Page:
Charnell Lucich

The Petard Filesystem.

Posted on: October 2, 2007

So..Donnie Jabbers me this link today, which he does every day. Generally when Donnie sends me a link it’s either incredibly funny, weird, or super cool. The link today happened to be super cool because the application is designed to produce only errors. I know, some of you are probably thinking, ‘huh?’ I click on the link and the first thing that stands out to me is that this is called ‘petard’. Now before I start reading, I’m thinking….what the hell did he just send me? After reading on, the geek-girl in me comes out and I’m engrossed in this article telling me about the petard filesystem.

The petard filesystem is designed to produce errors which you can specify what conditions generate the errors and what those errors should be. How many of us have spent countless hours digging and searching for error messages in logs only to finally find it and not understand what exactly it’s trying to tell you? Not sure about you, but useless errors really piss me off.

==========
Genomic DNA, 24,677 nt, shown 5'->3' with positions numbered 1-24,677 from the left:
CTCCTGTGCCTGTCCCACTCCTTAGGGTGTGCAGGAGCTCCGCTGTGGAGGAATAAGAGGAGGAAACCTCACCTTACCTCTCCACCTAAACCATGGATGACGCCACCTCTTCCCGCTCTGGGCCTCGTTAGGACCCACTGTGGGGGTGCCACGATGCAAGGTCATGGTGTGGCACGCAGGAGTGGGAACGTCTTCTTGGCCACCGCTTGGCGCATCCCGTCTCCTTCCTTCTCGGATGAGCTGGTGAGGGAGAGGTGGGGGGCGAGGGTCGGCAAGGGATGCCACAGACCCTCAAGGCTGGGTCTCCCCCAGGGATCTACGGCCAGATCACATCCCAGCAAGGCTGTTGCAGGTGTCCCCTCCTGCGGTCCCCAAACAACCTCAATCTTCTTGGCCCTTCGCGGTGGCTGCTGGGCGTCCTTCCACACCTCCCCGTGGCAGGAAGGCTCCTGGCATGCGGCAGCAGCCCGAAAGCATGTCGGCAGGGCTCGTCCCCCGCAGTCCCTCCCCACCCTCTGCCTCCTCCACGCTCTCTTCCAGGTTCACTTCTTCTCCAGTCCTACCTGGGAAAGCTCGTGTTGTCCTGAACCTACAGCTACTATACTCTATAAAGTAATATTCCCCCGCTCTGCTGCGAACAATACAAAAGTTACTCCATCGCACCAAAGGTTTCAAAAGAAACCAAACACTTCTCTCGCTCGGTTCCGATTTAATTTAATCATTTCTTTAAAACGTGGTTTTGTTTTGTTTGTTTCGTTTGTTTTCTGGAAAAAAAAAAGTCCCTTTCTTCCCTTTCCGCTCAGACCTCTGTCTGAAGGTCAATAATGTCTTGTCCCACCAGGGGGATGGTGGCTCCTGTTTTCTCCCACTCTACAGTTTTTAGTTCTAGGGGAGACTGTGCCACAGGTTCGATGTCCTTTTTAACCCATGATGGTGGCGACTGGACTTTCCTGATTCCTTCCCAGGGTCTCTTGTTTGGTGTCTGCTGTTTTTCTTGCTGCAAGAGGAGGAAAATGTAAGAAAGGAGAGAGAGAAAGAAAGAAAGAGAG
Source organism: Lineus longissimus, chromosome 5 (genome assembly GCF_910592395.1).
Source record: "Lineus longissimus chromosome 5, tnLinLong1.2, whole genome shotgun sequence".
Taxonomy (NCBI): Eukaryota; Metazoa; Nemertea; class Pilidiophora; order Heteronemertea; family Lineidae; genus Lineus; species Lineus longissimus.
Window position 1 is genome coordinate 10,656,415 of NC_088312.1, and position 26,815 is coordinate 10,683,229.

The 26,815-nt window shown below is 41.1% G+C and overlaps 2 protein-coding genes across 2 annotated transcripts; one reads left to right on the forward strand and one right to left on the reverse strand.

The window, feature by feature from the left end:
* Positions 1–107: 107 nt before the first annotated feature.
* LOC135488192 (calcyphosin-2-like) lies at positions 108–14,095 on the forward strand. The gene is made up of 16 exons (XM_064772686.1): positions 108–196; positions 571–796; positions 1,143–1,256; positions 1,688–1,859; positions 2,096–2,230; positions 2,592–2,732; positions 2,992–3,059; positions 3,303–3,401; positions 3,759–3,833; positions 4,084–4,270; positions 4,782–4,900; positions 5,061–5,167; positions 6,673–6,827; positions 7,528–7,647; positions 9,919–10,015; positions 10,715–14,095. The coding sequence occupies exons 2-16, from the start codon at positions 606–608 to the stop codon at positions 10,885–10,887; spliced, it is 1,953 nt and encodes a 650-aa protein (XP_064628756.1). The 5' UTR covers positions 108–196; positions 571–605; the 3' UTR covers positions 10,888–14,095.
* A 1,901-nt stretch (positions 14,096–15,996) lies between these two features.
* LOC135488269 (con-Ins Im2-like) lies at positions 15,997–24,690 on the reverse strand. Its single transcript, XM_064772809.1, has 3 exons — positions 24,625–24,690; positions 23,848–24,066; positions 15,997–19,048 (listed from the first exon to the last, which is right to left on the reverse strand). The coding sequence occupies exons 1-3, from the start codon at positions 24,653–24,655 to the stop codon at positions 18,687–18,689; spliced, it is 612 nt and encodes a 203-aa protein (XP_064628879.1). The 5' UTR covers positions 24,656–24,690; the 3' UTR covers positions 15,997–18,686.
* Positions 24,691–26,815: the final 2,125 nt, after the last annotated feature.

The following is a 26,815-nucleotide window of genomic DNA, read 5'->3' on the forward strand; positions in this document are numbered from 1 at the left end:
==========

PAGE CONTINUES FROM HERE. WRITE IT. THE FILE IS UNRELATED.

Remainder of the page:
“Petardfs uses Filesystem in Userspace (FUSE) and allows an easy setup without requiring a kernel recompile or new kernel
modules. In normal configuration you specify a “base filesystem” and
give a mountpoint — for example, saying that /home/ben/foo is the base
filesystem and mounting the filesystem at /home/ben/petard-foo. Without
any other configuration, any files in foo will be available in
petard-foo unchanged. Petardfs uses an XML configuration file to tell
which files to report errors for and what error code to use. For
example, foo.txt can have an EIO error at bytes 34 to 37.

Petardfs allows you to be mean to your applications and see how
gracefully they respond under error conditions. Errors in your
project’s error-handling code can be detected and fixed by running your
application through a test suite against petardfs. In many error
conditions, such as failure to open a file at startup, an application
might just have to exit gracefully, but things such as failure to
truncate a log file might only call for the application to inform the
user of the error and continue. Petardfs can help you test both common
errors such as read failures and rarer conditions such as truncate(2)
failures.”

Read more about this application here

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